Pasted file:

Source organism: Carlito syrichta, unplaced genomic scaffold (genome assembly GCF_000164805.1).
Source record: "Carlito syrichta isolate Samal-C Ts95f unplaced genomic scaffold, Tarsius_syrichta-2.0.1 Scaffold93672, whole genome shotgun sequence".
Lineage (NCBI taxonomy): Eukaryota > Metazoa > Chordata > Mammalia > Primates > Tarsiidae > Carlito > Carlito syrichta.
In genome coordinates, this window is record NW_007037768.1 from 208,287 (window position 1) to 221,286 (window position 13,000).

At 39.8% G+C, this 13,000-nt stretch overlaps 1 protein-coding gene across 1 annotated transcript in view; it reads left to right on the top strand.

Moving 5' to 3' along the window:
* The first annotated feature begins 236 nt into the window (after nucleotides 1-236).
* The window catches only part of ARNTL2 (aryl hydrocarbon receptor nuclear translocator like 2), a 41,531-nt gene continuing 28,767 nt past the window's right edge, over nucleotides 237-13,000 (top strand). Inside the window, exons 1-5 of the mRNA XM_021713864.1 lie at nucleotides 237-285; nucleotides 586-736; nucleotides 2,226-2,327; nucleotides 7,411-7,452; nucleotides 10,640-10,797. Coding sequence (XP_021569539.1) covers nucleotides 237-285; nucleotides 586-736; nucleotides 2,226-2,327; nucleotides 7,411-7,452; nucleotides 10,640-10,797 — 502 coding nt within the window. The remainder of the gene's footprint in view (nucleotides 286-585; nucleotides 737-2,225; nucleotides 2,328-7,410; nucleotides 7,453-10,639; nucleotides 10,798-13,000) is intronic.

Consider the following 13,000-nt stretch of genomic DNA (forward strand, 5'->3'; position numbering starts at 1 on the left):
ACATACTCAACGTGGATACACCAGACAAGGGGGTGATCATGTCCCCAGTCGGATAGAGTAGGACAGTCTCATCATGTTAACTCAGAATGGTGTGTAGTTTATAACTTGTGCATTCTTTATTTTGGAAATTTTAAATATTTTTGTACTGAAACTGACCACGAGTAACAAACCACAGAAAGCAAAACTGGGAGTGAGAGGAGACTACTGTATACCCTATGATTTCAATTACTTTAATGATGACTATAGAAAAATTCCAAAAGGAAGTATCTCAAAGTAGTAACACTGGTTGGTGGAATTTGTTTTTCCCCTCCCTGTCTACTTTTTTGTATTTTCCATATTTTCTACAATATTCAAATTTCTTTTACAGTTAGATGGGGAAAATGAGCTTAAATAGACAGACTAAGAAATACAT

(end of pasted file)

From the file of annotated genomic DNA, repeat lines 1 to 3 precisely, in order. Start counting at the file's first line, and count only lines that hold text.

Source organism: Carlito syrichta, unplaced genomic scaffold (genome assembly GCF_000164805.1).
Source record: "Carlito syrichta isolate Samal-C Ts95f unplaced genomic scaffold, Tarsius_syrichta-2.0.1 Scaffold93672, whole genome shotgun sequence".
Lineage (NCBI taxonomy): Eukaryota > Metazoa > Chordata > Mammalia > Primates > Tarsiidae > Carlito > Carlito syrichta.